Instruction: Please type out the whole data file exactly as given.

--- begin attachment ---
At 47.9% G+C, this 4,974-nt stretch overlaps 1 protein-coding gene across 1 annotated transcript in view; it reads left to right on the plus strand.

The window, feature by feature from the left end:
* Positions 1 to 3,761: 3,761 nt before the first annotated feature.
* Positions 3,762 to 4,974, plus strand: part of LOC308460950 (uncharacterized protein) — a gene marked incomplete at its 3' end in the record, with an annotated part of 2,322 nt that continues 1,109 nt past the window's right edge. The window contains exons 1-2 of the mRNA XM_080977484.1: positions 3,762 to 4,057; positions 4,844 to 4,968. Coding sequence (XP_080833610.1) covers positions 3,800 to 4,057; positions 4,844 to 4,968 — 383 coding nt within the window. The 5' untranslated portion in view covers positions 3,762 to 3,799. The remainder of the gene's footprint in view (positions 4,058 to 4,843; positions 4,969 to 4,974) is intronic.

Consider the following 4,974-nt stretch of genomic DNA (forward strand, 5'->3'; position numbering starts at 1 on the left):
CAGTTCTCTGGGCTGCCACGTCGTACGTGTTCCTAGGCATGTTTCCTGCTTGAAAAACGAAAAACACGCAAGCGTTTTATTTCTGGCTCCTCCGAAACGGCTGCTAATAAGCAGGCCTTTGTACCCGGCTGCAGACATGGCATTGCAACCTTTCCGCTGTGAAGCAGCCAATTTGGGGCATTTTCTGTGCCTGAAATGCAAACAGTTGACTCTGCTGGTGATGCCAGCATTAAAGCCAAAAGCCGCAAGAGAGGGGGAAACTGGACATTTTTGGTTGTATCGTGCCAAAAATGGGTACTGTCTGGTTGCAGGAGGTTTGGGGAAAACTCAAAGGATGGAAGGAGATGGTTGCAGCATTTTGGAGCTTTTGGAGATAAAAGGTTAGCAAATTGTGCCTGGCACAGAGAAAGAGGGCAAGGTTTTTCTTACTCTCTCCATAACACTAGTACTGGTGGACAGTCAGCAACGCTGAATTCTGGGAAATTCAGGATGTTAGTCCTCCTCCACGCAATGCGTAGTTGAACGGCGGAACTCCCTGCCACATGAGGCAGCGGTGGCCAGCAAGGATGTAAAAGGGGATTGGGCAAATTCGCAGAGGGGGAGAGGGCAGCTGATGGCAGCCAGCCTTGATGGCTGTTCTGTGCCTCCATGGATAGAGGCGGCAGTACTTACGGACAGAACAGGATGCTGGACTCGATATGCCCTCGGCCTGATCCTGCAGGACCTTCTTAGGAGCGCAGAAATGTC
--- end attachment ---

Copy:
At 47.9% G+C, this 4,974-nt stretch overlaps 1 protein-coding gene across 1 annotated transcript in view; it reads left to right on the plus strand.

The window, feature by feature from the left end:
* Positions 1 to 3,761: 3,761 nt before the first annotated feature.
* Positions 3,762 to 4,974, plus strand: part of LOC308460950 (uncharacterized protein) — a gene marked incomplete at its 3' end in the record, with an annotated part of 2,322 nt that continues 1,109 nt past the window's right edge. The window contains exons 1-2 of the mRNA XM_080977484.1: positions 3,762 to 4,057; positions 4,844 to 4,968. Coding sequence (XP_080833610.1) covers positions 3,800 to 4,057; positions 4,844 to 4,968 — 383 coding nt within the window. The 5' untranslated portion in view covers positions 3,762 to 3,799. The remainder of the gene's footprint in view (positions 4,058 to 4,843; positions 4,969 to 4,974) is intronic.

Consider the following 4,974-nt stretch of genomic DNA (forward strand, 5'->3'; position numbering starts at 1 on the left):
CAGTTCTCTGGGCTGCCACGTCGTACGTGTTCCTAGGCATGTTTCCTGCTTGAAAAACGAAAAACACGCAAGCGTTTTATTTCTGGCTCCTCCGAAACGGCTGCTAATAAGCAGGCCTTTGTACCCGGCTGCAGACATGGCATTGCAACCTTTCCGCTGTGAAGCAGCCAATTTGGGGCATTTTCTGTGCCTGAAATGCAAACAGTTGACTCTGCTGGTGATGCCAGCATTAAAGCCAAAAGCCGCAAGAGAGGGGGAAACTGGACATTTTTGGTTGTATCGTGCCAAAAATGGGTACTGTCTGGTTGCAGGAGGTTTGGGGAAAACTCAAAGGATGGAAGGAGATGGTTGCAGCATTTTGGAGCTTTTGGAGATAAAAGGTTAGCAAATTGTGCCTGGCACAGAGAAAGAGGGCAAGGTTTTTCTTACTCTCTCCATAACACTAGTACTGGTGGACAGTCAGCAACGCTGAATTCTGGGAAATTCAGGATGTTAGTCCTCCTCCACGCAATGCGTAGTTGAACGGCGGAACTCCCTGCCACATGAGGCAGCGGTGGCCAGCAAGGATGTAAAAGGGGATTGGGCAAATTCGCAGAGGGGGAGAGGGCAGCTGATGGCAGCCAGCCTTGATGGCTGTTCTGTGCCTCCATGGATAGAGGCGGCAGTACTTACGGACAGAACAGGATGCTGGACTCGATATGCCCTCGGCCTGATCCTGCAGGACCTTCTTAGGAGCGCAGAAATGTC